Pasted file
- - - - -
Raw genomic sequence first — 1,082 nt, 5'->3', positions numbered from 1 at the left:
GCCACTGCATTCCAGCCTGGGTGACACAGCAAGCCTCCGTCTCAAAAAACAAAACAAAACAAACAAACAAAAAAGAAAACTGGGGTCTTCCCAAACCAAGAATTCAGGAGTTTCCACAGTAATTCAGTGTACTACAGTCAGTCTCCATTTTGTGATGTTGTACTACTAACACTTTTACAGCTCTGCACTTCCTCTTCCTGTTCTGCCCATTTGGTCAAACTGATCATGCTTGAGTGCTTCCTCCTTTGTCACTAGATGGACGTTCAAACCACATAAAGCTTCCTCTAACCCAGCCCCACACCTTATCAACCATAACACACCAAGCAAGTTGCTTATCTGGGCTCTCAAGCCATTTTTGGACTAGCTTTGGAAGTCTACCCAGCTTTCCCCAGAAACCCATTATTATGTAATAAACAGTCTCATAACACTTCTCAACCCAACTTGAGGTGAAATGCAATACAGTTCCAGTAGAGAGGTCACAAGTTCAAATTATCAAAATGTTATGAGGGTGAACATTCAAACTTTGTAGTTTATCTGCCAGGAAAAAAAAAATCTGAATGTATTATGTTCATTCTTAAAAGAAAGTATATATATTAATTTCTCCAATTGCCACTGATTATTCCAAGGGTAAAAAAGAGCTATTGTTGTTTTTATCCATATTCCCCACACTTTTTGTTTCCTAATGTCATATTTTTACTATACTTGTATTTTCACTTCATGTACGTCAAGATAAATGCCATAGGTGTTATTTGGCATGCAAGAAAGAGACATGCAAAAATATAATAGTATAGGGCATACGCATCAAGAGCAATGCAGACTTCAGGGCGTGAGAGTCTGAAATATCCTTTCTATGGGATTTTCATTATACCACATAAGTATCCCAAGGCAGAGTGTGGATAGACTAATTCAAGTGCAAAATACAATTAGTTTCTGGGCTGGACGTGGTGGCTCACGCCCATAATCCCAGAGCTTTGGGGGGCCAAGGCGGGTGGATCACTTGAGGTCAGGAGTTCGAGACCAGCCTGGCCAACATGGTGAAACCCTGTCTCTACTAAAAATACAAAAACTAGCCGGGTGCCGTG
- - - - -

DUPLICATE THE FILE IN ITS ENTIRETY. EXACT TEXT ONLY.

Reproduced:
Raw genomic sequence first — 1,082 nt, 5'->3', positions numbered from 1 at the left:
GCCACTGCATTCCAGCCTGGGTGACACAGCAAGCCTCCGTCTCAAAAAACAAAACAAAACAAACAAACAAAAAAGAAAACTGGGGTCTTCCCAAACCAAGAATTCAGGAGTTTCCACAGTAATTCAGTGTACTACAGTCAGTCTCCATTTTGTGATGTTGTACTACTAACACTTTTACAGCTCTGCACTTCCTCTTCCTGTTCTGCCCATTTGGTCAAACTGATCATGCTTGAGTGCTTCCTCCTTTGTCACTAGATGGACGTTCAAACCACATAAAGCTTCCTCTAACCCAGCCCCACACCTTATCAACCATAACACACCAAGCAAGTTGCTTATCTGGGCTCTCAAGCCATTTTTGGACTAGCTTTGGAAGTCTACCCAGCTTTCCCCAGAAACCCATTATTATGTAATAAACAGTCTCATAACACTTCTCAACCCAACTTGAGGTGAAATGCAATACAGTTCCAGTAGAGAGGTCACAAGTTCAAATTATCAAAATGTTATGAGGGTGAACATTCAAACTTTGTAGTTTATCTGCCAGGAAAAAAAAAATCTGAATGTATTATGTTCATTCTTAAAAGAAAGTATATATATTAATTTCTCCAATTGCCACTGATTATTCCAAGGGTAAAAAAGAGCTATTGTTGTTTTTATCCATATTCCCCACACTTTTTGTTTCCTAATGTCATATTTTTACTATACTTGTATTTTCACTTCATGTACGTCAAGATAAATGCCATAGGTGTTATTTGGCATGCAAGAAAGAGACATGCAAAAATATAATAGTATAGGGCATACGCATCAAGAGCAATGCAGACTTCAGGGCGTGAGAGTCTGAAATATCCTTTCTATGGGATTTTCATTATACCACATAAGTATCCCAAGGCAGAGTGTGGATAGACTAATTCAAGTGCAAAATACAATTAGTTTCTGGGCTGGACGTGGTGGCTCACGCCCATAATCCCAGAGCTTTGGGGGGCCAAGGCGGGTGGATCACTTGAGGTCAGGAGTTCGAGACCAGCCTGGCCAACATGGTGAAACCCTGTCTCTACTAAAAATACAAAAACTAGCCGGGTGCCGTG